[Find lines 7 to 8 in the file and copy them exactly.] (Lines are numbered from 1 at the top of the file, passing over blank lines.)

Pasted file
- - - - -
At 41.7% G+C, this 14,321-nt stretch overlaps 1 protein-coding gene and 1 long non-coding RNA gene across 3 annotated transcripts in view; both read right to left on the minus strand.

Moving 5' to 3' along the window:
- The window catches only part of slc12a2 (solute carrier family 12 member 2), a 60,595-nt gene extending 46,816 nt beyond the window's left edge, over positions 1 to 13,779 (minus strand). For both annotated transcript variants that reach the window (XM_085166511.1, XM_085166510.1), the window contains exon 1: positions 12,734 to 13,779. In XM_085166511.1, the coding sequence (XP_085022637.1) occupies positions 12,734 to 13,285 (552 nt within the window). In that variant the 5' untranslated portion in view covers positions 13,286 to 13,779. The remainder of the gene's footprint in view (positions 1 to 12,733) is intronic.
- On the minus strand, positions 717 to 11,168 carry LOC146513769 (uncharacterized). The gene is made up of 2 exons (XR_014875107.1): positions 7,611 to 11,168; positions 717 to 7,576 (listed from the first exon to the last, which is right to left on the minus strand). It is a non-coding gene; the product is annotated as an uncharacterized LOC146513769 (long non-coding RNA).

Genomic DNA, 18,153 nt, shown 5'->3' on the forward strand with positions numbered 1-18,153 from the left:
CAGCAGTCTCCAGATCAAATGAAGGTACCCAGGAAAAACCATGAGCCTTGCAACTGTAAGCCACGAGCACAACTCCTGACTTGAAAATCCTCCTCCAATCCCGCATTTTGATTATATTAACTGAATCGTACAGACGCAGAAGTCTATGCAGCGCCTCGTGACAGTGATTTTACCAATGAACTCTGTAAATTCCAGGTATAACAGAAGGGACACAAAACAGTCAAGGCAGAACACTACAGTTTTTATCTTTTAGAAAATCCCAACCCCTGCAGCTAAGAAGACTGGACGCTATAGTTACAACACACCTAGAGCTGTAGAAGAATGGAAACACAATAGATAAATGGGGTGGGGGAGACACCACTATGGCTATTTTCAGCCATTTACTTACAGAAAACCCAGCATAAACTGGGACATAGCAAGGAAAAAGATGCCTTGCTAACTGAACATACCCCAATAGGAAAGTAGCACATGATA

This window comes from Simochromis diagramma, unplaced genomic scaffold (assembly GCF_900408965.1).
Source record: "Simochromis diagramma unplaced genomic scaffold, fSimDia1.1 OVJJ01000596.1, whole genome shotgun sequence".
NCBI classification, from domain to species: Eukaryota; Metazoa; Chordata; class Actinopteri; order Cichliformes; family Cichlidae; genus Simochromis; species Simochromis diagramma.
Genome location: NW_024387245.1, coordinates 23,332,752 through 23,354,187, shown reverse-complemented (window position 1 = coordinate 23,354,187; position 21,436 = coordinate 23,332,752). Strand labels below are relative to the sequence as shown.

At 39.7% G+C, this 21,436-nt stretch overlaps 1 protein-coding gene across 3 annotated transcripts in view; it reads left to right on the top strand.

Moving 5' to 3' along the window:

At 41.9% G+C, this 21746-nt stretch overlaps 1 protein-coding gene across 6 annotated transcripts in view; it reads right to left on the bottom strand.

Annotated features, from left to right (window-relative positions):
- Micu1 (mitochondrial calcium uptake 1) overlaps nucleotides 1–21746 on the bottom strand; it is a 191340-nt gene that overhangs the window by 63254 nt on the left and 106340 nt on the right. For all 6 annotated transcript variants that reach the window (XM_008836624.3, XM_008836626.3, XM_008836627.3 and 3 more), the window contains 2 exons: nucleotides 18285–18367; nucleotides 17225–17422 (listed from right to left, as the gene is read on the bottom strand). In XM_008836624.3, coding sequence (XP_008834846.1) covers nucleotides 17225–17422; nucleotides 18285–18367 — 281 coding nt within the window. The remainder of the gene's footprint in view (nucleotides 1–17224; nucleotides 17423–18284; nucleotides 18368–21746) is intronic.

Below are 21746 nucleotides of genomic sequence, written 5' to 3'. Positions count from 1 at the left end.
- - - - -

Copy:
This window comes from Simochromis diagramma, unplaced genomic scaffold (assembly GCF_900408965.1).
Source record: "Simochromis diagramma unplaced genomic scaffold, fSimDia1.1 OVJJ01000596.1, whole genome shotgun sequence".